How Tesla step-up its HR game?

In a casual conversational tone, Tesla's Anti-handbook Handbook teaches business leaders and HR professionals how to be more engaging with the employees and how can an organization drive its HR policy.

Only a few companies in the world have gained so much attraction and adoration as Tesla. The automotive company has a long reputation for being unconventional. Maybe it’s the reason why Forbes has named the company as the “Most Innovative Company.” But other than its mainstream business, Tesla has a lot of things going on inside the company that makes the news. 

Recently, Tesla’s handbook for employees got leaked on the internet, surprising many about the company’s work ethics and culture. Written in a conversational tone, Tesla’s Anti-Handbook Handbook is just a 4-page document that briefs the employees about the company’s expectations from them. The handbook has positioned Tesla as an outlier in the auto and tech industries. 

The handbook begins with, “We’re Tesla. We’re changing the world. We’re willing to rethink everything. We’re different and we like it that way. Being different allows us to do what no one else is doing; to do what others tell us is impossible.”

When it comes to handbooks, a lot has changed over the years. From being a long and dull document with a lot of legal mumbo jumbo to its transformation as a storytelling tool, handbooks have become a collection of the company’s spirit, ethos, goals, and culture. And, Tesla is just winning this game. 

In just four pages, the anti-handbook explains everything about the company policy. The text is written as if the handbook is talking to you like a friend, informally and without being condescending. Talking about the attendance policy at Tesla, the book says, “If you’re the kind of person who holds yourself to the highest standards, our ‘attendance policy’ is exactly what you’d expect it to be: Be the kind of person your team can rely on. Be here when you’re supposed to be here. We need you. We can’t get things done when you’re not here.”

The book brings out the classic Elon Musk out. Bringing the communications hierarchy to an end, the book says, “Anybody at Tesla can and should feel perfectly comfortable emailing or talking to anybody else — including Musk himself — about a problem they’ve encountered and what they think the best and fastest way to solve it is.”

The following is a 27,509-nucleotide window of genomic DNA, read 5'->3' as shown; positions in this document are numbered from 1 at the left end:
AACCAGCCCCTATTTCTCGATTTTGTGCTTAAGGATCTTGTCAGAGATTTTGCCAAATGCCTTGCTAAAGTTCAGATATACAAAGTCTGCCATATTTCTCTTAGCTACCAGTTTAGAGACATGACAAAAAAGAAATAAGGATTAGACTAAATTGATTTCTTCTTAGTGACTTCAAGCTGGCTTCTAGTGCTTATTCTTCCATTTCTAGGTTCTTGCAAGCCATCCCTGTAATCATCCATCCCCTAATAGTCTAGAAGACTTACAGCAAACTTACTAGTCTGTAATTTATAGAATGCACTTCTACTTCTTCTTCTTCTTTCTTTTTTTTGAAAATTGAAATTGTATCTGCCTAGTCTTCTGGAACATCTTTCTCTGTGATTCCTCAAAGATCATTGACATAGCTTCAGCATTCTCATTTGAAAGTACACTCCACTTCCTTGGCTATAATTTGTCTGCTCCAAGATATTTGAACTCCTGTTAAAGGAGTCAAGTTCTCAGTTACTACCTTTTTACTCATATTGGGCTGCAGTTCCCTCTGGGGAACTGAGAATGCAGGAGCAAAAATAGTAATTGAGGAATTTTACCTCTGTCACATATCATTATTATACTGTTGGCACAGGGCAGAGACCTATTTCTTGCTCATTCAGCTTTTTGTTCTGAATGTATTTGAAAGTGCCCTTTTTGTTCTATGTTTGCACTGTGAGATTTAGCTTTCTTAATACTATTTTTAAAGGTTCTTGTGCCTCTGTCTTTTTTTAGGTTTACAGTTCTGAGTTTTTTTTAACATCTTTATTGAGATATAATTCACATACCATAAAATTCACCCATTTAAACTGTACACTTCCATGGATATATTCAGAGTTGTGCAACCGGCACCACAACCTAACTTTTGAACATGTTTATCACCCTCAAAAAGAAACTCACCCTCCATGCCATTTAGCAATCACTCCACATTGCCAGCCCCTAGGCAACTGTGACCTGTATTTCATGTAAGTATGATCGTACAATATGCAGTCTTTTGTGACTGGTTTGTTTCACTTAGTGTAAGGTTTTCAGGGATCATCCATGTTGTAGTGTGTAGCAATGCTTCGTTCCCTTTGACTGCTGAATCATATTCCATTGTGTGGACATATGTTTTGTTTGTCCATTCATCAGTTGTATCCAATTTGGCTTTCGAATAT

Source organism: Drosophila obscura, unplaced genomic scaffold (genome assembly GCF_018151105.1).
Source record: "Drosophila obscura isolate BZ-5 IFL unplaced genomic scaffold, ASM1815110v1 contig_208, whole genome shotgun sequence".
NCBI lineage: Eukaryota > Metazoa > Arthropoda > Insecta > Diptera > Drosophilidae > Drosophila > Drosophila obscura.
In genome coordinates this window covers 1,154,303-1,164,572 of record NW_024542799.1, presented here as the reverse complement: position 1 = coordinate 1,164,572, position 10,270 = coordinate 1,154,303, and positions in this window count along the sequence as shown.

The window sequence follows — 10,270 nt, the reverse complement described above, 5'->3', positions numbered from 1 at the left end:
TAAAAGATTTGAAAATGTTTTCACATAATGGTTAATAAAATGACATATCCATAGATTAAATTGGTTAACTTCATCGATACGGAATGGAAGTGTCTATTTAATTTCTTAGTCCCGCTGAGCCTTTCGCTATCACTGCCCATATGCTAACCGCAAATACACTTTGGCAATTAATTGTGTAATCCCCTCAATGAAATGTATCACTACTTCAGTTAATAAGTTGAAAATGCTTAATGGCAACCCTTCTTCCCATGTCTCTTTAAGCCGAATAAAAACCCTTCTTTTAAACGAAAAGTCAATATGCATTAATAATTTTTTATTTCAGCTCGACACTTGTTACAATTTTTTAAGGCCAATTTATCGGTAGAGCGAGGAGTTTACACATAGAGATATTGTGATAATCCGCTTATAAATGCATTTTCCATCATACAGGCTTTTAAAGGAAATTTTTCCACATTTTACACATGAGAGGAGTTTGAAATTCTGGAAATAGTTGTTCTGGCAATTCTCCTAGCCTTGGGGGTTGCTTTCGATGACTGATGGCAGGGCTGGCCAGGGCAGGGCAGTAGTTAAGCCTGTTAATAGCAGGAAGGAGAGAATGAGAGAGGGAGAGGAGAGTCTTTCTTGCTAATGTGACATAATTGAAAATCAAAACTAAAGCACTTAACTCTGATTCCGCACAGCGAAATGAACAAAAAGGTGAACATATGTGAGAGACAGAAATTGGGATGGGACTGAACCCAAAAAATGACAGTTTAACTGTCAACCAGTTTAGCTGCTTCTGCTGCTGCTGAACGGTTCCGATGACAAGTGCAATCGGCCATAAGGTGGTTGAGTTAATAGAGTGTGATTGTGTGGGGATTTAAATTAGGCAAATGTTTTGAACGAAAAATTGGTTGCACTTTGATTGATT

The book separates itself from a typical employee handbook. It is less focused on the details of human resources policy and it is more inclined towards the company expectations that employees should be self-reliant. The main concept of the document lies around the idea that a Tesla employee will do everything to maximize their performance. 

“Your #1 job – everyone’s #1 job – is making this company a success,” the document says. “If you see opportunities to improve the way we do things, speak up even if these are outside your area of responsibility. You have a personal stake in Tesla’s success so make suggestions and share your ideas. Your good ideas mean nothing if you keep them to yourself.”

The handbook also lays down a lot of pointers for the leave and vacation of the employees. Commenting on the “No Show Policy” of Tesla, the document says, “Our assumption will be that if you don’t call and don’t show up for work, you’re a jerk. You better have a really good reason for not letting us know why you didn’t come in or you’re out of here.”

The company even mentions in the handbook that they have no issues with people having employment outside of Tesla as long as it doesn’t hamper with the productivity of the employee. 

“You may hold a job with another company as long as you perform your job here well and you aren’t compromising anything confidential or proprietary. We won’t cut you any slack because you have another job – you will be judged by the same standards as everyone else. If your job interferes with your performance, you may be asked to terminate that job if you wish to remain with Tesla.” 

You can access the full document here:

In addition to this unconventional handbook, Tesla has even increased the bar in employee engagement for its employees by opening up an “Answer Bar” at its headquarters. Inspired by the Genius Bar in Apple stores, where you can ask any question about Apple products and services, Tesla’s Answer Bar, however, allows employees to meet and greet HR staff and get answers to any and all questions, like benefits, or to provide feedback. The idea behind this is that the company wants to have an open dialogue with its employees, to foster their relationship – and thus boost employee loyalty – and to empower employees with knowledge.

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